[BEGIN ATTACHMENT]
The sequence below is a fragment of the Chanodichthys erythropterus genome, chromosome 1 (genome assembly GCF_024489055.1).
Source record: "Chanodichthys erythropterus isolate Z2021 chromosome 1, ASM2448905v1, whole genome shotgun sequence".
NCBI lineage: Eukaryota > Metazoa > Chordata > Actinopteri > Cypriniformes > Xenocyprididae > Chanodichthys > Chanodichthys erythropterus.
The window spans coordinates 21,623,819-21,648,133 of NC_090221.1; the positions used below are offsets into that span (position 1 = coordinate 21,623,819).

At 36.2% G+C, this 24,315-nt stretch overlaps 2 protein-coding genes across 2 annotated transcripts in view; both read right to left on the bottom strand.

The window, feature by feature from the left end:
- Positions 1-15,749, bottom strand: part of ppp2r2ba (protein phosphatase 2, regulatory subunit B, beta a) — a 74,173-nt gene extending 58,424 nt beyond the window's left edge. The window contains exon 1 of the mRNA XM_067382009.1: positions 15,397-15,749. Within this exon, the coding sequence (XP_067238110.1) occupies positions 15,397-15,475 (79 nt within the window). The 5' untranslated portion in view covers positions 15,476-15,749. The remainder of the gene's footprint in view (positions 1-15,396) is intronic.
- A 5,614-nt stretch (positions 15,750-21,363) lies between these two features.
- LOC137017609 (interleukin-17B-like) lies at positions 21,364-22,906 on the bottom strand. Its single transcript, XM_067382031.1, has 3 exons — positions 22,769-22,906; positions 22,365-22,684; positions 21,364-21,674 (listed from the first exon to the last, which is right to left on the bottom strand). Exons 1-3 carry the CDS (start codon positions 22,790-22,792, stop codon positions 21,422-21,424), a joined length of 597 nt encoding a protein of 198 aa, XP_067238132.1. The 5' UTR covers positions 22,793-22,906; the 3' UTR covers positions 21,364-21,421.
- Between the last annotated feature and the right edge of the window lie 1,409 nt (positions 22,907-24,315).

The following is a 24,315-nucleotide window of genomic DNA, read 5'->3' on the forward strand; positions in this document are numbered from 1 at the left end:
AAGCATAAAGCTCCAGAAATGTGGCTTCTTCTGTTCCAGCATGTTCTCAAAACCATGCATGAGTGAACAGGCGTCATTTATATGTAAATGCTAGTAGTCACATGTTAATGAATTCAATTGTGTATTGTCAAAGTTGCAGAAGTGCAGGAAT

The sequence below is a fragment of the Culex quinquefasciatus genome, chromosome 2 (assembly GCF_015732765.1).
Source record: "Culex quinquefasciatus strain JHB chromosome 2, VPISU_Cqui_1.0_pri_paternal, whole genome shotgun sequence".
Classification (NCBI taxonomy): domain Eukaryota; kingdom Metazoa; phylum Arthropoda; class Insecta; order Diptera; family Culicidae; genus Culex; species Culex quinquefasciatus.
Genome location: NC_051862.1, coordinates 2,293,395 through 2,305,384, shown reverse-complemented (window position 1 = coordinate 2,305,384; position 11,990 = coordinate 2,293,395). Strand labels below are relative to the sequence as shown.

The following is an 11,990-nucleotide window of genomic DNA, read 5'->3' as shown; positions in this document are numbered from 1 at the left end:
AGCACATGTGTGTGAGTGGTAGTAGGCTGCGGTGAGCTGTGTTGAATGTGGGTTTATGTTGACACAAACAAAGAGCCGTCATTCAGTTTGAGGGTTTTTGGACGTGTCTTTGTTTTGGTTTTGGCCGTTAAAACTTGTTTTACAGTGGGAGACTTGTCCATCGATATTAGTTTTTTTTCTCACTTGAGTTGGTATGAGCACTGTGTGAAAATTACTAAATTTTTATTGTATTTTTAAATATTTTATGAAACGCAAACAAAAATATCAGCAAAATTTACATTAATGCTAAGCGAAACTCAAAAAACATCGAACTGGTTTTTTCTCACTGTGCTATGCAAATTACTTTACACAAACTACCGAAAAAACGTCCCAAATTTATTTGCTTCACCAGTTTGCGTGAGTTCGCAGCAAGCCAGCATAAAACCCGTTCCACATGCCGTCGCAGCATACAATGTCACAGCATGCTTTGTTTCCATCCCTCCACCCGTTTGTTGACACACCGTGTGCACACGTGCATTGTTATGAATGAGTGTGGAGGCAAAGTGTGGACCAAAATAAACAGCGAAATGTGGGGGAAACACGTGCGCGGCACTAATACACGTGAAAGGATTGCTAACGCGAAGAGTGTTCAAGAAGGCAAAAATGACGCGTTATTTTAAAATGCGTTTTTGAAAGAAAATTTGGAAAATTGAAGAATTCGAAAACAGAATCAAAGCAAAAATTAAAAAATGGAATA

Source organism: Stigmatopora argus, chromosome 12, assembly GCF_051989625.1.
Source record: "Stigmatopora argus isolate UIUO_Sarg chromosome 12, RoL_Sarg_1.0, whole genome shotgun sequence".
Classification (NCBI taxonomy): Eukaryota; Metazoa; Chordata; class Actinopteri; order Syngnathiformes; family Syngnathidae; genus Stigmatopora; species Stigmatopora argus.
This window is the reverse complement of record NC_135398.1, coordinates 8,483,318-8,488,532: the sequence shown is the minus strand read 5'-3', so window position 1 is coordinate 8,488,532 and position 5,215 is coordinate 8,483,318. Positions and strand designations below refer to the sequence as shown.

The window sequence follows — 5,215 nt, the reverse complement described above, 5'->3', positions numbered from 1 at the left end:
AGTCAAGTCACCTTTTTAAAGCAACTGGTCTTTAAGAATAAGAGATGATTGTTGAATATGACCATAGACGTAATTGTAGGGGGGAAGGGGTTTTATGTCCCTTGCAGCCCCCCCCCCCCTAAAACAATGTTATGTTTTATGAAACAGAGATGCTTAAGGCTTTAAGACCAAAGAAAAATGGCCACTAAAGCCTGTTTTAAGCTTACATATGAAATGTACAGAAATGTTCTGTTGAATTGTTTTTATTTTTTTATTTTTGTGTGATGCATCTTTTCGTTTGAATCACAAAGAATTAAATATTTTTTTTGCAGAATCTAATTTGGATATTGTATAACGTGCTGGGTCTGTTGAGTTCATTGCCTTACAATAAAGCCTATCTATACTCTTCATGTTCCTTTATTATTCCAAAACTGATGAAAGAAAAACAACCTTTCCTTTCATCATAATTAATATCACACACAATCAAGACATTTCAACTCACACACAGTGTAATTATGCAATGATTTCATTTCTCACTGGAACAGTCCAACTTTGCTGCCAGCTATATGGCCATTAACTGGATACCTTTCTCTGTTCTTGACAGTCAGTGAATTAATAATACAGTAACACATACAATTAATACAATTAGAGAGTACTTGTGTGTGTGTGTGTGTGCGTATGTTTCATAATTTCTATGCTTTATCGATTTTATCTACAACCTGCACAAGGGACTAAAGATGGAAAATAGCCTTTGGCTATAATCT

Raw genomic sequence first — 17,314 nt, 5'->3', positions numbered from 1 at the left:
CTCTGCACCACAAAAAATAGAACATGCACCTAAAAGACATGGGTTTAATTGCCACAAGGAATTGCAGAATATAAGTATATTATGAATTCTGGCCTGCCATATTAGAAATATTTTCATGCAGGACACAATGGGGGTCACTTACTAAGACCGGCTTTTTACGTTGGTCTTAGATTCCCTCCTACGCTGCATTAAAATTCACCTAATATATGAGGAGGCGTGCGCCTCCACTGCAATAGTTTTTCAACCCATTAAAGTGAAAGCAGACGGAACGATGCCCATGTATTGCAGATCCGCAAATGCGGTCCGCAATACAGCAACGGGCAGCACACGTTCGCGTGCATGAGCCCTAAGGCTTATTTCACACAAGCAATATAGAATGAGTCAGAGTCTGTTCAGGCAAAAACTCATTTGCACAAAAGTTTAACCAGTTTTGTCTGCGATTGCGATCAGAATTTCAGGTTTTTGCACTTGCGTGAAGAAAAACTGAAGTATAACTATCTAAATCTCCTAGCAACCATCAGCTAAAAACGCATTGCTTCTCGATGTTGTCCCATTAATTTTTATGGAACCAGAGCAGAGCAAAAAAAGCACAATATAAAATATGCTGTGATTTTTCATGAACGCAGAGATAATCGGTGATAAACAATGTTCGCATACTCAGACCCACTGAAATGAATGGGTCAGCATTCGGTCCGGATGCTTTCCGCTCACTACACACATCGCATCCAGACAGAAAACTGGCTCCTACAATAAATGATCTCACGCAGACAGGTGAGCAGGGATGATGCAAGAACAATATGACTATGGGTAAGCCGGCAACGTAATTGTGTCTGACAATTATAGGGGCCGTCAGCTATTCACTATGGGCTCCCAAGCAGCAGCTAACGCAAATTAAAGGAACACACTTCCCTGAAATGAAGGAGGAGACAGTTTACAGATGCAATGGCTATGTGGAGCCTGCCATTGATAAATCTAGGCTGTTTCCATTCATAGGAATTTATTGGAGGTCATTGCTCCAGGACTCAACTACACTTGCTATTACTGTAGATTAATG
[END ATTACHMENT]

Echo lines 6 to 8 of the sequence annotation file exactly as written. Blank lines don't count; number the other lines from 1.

The window, feature by feature from the left end:
- Positions 1-15,749, bottom strand: part of ppp2r2ba (protein phosphatase 2, regulatory subunit B, beta a) — a 74,173-nt gene extending 58,424 nt beyond the window's left edge. The window contains exon 1 of the mRNA XM_067382009.1: positions 15,397-15,749. Within this exon, the coding sequence (XP_067238110.1) occupies positions 15,397-15,475 (79 nt within the window). The 5' untranslated portion in view covers positions 15,476-15,749. The remainder of the gene's footprint in view (positions 1-15,396) is intronic.
- A 5,614-nt stretch (positions 15,750-21,363) lies between these two features.